Rose: At one time our dashboards were stacks of printed reports that we would receive the day AFTER we actually needed them. Today, we have more data than we could possibly consume to drive our service business. The secret here is to identify key areas of your business that truly affect customer satisfaction and monitor them closely. For example, we know that any data collection point that gives us a clear picture of the amount of time it takes customers to get through to our support people is an essential part of our overall success. By setting thresholds and only viewing those data points that are starting to reach an unacceptable level we employ “exception management” practices. We effectively only need to look at the “exceptions” and not everything else.
Ragsdale: The hottest topic in support today is social media, which covers everything from online communities to allowing customers to report problems via twitter. I must admit, even I am tired of all the hype around social media, especially with so many companies investing with no ROI models established. Do you think social media is the Second Coming, just another support channel, or somewhere in between?
Rose: I love SM for what it is…social. I am struggling to find companies with a proven track record of using SM for pure tech support. Even if we did find great examples of companies that were using Twitter, FaceBook, or Linkedin to handle support requests we would still classify this service as “assisted support” because we need bodies to staff it. The service solutions for the future need to be squarely based on a migration to “unassisted support” where our support people are using a one-to-many delivery process. If email’s use as a tech support delivery tool is the “quick sand” of all of the methods we can use for customers to report problems, the lack of information provided by Twitter is even worse. SM has a firm foothold in the B2C marketing world but has yet to be proven as an effective method for delivering tech support.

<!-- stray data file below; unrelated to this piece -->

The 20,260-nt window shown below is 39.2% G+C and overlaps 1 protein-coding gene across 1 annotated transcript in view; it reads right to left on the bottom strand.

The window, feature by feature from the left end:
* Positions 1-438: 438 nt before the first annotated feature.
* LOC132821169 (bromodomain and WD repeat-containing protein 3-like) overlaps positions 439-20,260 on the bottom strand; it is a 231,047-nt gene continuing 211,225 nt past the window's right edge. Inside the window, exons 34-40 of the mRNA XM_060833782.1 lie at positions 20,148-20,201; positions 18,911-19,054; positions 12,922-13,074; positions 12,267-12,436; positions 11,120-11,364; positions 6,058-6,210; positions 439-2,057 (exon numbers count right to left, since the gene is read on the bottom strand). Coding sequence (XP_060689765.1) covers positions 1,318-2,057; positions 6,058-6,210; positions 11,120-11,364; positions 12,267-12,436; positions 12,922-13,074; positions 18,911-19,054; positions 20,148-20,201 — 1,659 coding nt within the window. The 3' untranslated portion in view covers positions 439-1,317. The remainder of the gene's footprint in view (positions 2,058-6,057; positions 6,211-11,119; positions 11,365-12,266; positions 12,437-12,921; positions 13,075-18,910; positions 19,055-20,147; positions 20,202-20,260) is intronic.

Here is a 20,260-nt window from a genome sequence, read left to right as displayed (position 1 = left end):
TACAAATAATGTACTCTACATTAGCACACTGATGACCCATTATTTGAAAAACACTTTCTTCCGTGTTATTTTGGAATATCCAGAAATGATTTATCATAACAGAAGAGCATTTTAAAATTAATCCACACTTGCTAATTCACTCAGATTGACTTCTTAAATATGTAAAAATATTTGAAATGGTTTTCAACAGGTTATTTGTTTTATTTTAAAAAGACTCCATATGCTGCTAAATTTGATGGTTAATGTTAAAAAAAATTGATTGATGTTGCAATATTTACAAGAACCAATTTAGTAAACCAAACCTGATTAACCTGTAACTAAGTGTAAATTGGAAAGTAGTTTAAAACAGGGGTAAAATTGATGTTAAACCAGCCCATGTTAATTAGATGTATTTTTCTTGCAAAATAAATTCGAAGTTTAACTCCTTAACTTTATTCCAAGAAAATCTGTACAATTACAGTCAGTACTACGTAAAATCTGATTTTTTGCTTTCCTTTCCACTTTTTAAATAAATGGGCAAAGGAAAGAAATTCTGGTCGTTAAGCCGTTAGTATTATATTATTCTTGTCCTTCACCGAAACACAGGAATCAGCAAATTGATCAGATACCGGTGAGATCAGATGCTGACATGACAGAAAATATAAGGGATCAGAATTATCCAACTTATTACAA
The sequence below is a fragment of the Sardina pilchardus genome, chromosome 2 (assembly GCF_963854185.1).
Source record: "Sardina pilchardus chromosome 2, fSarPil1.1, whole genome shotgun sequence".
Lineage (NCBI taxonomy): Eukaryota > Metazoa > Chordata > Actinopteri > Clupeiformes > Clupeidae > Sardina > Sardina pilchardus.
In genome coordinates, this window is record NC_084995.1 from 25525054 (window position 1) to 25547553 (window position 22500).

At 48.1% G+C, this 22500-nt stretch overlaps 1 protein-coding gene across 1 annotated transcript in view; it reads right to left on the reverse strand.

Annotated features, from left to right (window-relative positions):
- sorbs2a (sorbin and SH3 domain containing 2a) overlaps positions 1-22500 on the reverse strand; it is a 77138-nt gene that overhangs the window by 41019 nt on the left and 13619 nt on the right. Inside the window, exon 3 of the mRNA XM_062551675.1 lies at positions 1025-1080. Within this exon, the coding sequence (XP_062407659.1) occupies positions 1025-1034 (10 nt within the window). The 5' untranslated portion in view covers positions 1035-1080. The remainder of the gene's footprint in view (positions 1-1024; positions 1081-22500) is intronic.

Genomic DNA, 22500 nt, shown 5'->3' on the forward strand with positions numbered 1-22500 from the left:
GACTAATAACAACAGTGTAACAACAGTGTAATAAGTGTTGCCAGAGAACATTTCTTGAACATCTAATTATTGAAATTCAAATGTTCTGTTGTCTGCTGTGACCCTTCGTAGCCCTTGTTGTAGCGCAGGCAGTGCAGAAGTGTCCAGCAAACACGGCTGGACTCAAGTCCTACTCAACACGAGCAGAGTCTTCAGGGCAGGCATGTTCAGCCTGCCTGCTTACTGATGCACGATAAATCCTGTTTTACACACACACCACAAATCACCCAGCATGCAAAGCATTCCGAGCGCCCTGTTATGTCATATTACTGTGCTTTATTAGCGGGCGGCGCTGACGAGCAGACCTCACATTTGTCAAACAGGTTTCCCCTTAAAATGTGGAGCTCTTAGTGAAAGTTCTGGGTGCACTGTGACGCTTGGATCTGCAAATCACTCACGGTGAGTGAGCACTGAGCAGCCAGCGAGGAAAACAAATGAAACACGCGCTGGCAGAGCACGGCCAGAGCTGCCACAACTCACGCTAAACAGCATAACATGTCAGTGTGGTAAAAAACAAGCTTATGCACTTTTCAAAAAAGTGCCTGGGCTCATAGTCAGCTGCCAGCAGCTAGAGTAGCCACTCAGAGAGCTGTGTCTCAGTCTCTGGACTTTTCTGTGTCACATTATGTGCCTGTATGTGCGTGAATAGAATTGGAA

Ragsdale: One of the interesting areas you include in your matrix is integrating support services after a company acquisition. I’ve been lobbying to get a conference track on this topic, but it hasn’t happened yet. With consolidation accelerating within the high tech industry, this is a problem all of our members are dealing with. Could you offer some advice for companies on an acquisition binge? Should they merge support as quickly as possible, or keep them separate? How do they decide?
Rose: Every service managers that reads this blog has a great chance to be involved in an acquisition integration project within the next couple of years. It is the nature of our business to see consolidation and mergers and the pace is quickening. The service organization is the one place where customers really see the effects of a less than perfect integration of services. Differing cultures, customer expectations, and operational standards almost guarantee that two companies that integrate their services are going to have a difficult time pleasing all of the existing customers. The integration of services must be a major factor in the overall acquisition strategy and cannot be an afterthought. There are actually two groups that will be very concerned about what will happen to the level of service delivered when two different companies combine. The first is obviously the customers who want to ensure that they at least get the same service they have received in the past after the acquisition. But, probably most important are the people who actually deliver the services. These people are deeply concerned about their jobs and all of the changes that consolidation will bring. For example, will my support center be closed and will I be asked to re-locate to another state? The secret to success for acquisition integration is to plan well and act swiftly to minimize concerns from both customers and support professionals.
Ragsdale: Thanks for taking the time to talk, and I wish you great success with Bill Rose I.N.C.!
Rose: My pleasure John, I’ll see you at the TSW event in Santa Clara!